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Switzerland orders Lebanon bank to pay over $4m for money laundering violations

March 26, 2024 at 6:45 pm

Customers use an automated teller machine (ATM) outside an Audi Bank SAL bank branch in Beirut, Lebanon. [Hasan Shaaban/Bloomberg via Getty Images]

Financial authorities in Switzerland have reprimanded Lebanon’s largest bank over severe money laundering violations, following an investigation into millions in unexplained payments to political figures.

In a statement on Monday, Swiss market regulator, Finma, announced that it had ordered Banque Audi — the Swiss subsidiary of Lebanon’s Bank Audi — to pay back 4 million Swiss Francs ($4.4 million) in “illegally generated” profits relating to suspicious transactions, as well as to increase its capital buffer by 19 million Swiss Francs ($21 million).

Although it does not have the statutory power to issue fines, Finma stated that Banque Audi is also banned from entering into new relationships with “politically exposed persons” or other high-risk corporate clients for the next two years.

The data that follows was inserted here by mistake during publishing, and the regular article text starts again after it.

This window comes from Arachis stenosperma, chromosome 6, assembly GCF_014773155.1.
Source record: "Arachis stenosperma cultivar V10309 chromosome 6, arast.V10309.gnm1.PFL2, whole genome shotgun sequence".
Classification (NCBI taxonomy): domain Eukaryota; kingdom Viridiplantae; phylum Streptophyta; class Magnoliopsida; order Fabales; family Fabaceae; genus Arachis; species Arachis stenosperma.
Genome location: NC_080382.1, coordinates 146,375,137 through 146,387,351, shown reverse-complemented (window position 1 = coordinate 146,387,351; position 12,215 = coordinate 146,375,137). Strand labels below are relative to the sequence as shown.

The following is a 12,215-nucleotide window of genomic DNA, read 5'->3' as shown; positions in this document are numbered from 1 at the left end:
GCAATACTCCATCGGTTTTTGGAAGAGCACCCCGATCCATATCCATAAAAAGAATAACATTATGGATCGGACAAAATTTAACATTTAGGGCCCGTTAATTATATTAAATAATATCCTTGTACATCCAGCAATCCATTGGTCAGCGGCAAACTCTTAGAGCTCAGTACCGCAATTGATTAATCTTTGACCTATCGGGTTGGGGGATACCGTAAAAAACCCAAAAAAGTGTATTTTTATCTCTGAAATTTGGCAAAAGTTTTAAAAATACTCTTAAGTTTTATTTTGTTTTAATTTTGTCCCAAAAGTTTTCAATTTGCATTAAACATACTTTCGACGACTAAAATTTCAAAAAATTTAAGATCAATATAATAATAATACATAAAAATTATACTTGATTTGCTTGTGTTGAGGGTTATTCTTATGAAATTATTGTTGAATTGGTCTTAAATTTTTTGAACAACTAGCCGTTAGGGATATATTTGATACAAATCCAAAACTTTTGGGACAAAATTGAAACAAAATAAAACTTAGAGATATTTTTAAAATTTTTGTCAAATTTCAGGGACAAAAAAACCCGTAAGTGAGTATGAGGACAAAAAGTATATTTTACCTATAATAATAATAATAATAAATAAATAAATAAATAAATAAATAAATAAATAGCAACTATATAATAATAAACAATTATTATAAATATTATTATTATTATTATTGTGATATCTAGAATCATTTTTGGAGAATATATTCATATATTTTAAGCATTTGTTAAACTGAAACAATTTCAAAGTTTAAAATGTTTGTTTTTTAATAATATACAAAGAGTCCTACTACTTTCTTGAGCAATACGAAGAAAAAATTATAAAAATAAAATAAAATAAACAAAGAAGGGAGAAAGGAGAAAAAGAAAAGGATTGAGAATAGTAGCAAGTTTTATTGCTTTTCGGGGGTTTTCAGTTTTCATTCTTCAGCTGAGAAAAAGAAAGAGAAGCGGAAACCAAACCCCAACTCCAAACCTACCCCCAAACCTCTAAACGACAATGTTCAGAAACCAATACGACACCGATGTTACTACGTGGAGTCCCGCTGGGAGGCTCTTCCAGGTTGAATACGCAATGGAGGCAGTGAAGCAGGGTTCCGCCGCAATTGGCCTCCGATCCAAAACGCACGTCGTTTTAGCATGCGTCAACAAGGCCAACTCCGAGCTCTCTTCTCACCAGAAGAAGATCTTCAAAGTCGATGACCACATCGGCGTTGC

In 2021, as part of a broader investigation into a dozen Lebanese lenders with Swiss subsidiaries, Finma reportedly launched a probe into Riad Salameh, the former Governor of Lebanon’s Central Bank who was charged the following year by prosecutors in Lebanon for allegedly embezzling over $330 million in public funds.

Currently under criminal investigation in Switzerland and seven other jurisdictions, Salameh also has arrest warrants issued against him by France and Germany.

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With a long history of ties to Lebanon’s political elite, Bank Audi is accused by Finma of failing to inquire about the purpose of large transfers made to and from Swiss accounts in the names of “politically-exposed persons” (PEPs) and to report suspicious transactions to Switzerland’s official anti-money laundering body.

Examples cited by Finma include one where Banque Audi had accepted a large payment from a Lebanese PEP to a Swiss account held by a senior Lebanese official, after which the bank failed to abide by money-laundering regulations and obtain an explanation of what the payment was for.

Although the bank has agreed to internal reforms and the staff who approved those transactions have left Switzerland, Finma stated that the bank “has decided to continue certain high-risk client relationships”.

Despite Lebanon’s extensive issues with money laundering and its continued lack of control over the practice and the country’s elite, Beirut managed to stay off the international Financial Action Task Force’s (FATF) money laundering watch list last year, with Bank Audi’s agreement to internal reforms seen as an effort to remain off that “grey list”.

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